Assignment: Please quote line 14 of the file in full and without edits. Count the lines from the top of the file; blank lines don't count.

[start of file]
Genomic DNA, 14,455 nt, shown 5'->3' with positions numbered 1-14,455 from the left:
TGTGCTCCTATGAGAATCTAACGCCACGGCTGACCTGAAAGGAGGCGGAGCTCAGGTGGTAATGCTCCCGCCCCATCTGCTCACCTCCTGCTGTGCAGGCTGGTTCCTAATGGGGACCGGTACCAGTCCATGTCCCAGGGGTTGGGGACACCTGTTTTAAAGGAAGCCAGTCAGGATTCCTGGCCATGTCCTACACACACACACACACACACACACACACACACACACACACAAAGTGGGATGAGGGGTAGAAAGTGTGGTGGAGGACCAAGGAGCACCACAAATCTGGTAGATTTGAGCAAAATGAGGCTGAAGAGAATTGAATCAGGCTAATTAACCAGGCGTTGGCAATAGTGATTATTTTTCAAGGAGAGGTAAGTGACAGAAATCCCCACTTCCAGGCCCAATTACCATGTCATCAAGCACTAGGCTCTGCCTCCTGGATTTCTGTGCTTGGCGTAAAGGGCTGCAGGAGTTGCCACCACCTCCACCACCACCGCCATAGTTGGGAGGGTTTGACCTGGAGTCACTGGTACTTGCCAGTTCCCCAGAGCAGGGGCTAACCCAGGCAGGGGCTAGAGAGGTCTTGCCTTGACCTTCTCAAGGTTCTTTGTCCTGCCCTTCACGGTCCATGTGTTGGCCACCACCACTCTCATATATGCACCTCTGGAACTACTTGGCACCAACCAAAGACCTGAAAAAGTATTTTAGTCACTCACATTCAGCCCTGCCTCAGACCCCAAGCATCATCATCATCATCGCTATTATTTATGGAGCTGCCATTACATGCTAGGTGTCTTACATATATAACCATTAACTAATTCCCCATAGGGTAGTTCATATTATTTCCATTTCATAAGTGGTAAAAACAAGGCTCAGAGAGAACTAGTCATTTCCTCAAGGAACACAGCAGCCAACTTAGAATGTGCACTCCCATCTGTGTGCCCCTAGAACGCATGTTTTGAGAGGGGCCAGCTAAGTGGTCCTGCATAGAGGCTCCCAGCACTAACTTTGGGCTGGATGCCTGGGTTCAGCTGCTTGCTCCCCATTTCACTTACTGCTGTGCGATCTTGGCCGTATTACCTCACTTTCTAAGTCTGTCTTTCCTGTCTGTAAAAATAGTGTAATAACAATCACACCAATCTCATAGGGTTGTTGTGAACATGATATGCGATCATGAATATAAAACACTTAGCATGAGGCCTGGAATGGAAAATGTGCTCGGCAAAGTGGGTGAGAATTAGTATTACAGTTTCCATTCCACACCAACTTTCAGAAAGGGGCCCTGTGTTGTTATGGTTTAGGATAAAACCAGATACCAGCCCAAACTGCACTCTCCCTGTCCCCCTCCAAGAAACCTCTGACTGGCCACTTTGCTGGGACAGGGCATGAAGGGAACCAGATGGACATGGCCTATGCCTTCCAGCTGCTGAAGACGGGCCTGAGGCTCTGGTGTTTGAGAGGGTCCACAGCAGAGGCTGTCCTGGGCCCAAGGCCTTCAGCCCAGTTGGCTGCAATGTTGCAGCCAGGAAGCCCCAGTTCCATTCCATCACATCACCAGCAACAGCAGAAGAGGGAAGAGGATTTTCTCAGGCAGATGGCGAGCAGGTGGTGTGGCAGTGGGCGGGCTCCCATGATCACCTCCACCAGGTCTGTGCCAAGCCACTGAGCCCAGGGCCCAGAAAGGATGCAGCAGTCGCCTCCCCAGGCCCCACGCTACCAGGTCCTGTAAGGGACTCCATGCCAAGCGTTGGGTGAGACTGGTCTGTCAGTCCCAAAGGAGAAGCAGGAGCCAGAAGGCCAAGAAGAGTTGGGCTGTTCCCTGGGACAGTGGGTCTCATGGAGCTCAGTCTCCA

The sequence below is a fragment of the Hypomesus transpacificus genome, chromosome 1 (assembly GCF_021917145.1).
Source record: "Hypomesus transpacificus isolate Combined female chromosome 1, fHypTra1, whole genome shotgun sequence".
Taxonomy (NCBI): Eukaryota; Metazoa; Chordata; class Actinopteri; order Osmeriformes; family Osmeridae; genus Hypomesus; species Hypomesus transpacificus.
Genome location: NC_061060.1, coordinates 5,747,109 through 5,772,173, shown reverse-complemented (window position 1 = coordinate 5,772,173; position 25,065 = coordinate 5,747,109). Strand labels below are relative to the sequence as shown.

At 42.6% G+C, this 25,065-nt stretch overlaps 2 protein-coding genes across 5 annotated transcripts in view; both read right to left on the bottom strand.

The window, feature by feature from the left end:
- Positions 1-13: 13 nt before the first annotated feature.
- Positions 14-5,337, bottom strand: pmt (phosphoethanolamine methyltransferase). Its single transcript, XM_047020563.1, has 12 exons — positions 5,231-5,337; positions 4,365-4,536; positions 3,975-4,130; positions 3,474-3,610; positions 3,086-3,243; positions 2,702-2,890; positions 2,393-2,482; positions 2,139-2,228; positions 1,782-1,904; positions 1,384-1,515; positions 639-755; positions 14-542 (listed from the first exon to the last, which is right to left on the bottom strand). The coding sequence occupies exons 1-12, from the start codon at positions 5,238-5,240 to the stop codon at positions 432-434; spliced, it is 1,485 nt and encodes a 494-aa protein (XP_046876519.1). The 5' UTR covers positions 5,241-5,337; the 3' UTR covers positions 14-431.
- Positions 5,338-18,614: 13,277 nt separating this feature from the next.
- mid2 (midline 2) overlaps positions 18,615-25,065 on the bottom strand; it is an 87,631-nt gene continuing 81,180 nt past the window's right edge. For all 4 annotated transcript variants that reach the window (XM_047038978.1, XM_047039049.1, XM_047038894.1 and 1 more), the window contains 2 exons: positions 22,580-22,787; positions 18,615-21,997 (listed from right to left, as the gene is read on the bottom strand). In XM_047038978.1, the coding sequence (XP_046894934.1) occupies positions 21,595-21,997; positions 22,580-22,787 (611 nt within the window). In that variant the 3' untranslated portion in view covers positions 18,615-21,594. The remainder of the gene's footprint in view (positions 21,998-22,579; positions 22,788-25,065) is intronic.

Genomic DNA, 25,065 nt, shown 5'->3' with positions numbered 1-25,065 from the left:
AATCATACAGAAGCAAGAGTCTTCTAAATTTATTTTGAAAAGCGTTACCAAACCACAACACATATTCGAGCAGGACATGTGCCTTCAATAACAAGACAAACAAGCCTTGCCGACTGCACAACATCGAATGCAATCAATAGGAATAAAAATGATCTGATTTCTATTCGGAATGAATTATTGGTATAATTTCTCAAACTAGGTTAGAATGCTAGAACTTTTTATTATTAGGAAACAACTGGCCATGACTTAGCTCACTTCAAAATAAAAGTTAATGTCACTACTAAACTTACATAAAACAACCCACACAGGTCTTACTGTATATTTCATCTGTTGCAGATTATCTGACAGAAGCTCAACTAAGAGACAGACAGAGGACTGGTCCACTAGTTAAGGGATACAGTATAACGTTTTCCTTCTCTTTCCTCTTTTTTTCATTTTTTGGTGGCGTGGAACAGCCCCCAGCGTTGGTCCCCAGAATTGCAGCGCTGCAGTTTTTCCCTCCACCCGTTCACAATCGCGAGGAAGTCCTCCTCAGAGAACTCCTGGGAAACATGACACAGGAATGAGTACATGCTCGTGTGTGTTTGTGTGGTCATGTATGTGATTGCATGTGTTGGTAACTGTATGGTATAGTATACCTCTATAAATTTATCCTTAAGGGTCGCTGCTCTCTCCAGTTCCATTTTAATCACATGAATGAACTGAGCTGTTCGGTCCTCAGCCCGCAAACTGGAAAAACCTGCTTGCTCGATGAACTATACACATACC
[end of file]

AATCATACAGAAGCAAGAGTCTTCTAAATTTATTTTGAAAAGCGTTACCAAACCACAACACATATTCGAGCAGGACATGTGCCTTCAATAACAAGACAAACAAGCCTTGCCGACTGCACAACATCGAATGCAATCAATAGGAATAAAAATGATCTGATTTCTATTCGGAATGAATTATTGGTATAATTTCTCAAACTAGGTTAGAATGCTAGAACTTTTTATTATTAGGAAACAACTGGCCATGACTTAGCTCACTTCAAAATAAAAGTTAATGTCACTACTAAACTTACATAAAACAACCCACACAGGTCTTACTGTATATTTCATCTGTTGCAGATTATCTGACAGAAGCTCAACTAAGAGACAGACAGAGGACTGGTCCACTAGTTAAGGGATACAGTATAACGTTTTCCTTCTCTTTCCTCTTTTTTTCATTTTTTGGTGGCGTGGAACAGCCCCCAGCGTTGGTCCCCAGAATTGCAGCGCTGCAGTTTTTCCCTCCACCCGTTCACAATCGCGAGGAAGTCCTCCTCAGAGAACTCCTGGGAAACATGACACAGGAATGAGTACATGCTCGTGTGTGTTTGTGTGGTCATGTATGTGATTGCATGTGTTGGTAACTGTATGGTATAGTATACCTCTATAAATTTATCCTTAAGGGTCGCTGCTCTCTCCAGTTCCATTTTAATCACATGAATGAACTGAGCTGTTCGGTCCTCAGCCCGCAAACTGGAAAAACCTGCTTGCTCGATGAACTATACACATACC